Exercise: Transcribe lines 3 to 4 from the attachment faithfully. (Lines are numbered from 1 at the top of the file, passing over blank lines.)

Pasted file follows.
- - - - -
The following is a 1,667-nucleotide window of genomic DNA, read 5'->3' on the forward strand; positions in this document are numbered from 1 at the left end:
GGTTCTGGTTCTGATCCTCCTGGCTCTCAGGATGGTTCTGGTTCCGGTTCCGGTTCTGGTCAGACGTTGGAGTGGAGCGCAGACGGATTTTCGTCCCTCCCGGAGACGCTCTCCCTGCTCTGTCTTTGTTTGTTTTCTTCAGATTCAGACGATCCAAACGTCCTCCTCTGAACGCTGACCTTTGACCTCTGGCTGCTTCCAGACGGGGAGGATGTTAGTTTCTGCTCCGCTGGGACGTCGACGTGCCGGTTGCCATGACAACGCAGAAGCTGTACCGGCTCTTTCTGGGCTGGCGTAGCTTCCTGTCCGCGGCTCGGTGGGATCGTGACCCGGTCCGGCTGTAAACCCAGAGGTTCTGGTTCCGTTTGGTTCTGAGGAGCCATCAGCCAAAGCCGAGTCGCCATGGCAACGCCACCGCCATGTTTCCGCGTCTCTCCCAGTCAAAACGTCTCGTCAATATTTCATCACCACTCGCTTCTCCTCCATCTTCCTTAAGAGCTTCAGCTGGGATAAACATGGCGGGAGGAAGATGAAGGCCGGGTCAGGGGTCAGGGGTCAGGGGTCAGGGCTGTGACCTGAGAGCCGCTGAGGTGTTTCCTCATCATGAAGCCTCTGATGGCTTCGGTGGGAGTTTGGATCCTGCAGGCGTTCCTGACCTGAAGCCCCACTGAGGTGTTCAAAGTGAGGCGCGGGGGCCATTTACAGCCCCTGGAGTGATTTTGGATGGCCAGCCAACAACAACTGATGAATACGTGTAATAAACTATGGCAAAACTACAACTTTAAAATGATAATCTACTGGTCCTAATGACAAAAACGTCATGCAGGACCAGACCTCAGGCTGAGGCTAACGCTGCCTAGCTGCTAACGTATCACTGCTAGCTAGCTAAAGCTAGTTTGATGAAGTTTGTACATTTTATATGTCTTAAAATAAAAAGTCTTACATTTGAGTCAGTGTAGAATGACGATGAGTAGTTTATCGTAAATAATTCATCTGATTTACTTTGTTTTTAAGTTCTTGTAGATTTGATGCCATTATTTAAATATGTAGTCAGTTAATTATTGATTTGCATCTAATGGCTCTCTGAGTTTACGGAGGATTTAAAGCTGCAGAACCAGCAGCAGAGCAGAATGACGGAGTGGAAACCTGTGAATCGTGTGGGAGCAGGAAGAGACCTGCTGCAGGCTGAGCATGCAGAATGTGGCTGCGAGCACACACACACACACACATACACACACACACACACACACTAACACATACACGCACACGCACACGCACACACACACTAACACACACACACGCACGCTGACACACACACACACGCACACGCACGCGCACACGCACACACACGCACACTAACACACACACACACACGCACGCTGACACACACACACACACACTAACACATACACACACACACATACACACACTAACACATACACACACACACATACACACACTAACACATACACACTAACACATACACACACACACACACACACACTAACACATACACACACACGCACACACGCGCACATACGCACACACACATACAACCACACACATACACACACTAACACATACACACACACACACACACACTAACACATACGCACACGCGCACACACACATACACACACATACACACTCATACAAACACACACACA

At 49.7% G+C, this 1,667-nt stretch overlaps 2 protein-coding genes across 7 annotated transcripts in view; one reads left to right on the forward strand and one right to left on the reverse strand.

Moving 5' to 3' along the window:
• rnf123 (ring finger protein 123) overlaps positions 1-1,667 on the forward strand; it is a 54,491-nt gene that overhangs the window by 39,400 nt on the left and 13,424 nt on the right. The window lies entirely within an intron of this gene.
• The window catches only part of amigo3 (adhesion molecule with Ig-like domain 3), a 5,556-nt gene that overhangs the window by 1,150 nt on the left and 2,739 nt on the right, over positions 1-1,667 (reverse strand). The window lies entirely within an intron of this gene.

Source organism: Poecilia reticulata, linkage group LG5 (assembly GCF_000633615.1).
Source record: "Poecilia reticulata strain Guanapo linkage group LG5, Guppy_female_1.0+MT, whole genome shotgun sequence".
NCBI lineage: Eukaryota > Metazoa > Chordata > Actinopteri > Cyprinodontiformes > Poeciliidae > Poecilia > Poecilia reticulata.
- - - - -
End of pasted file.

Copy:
At 49.7% G+C, this 1,667-nt stretch overlaps 2 protein-coding genes across 7 annotated transcripts in view; one reads left to right on the forward strand and one right to left on the reverse strand.

Moving 5' to 3' along the window: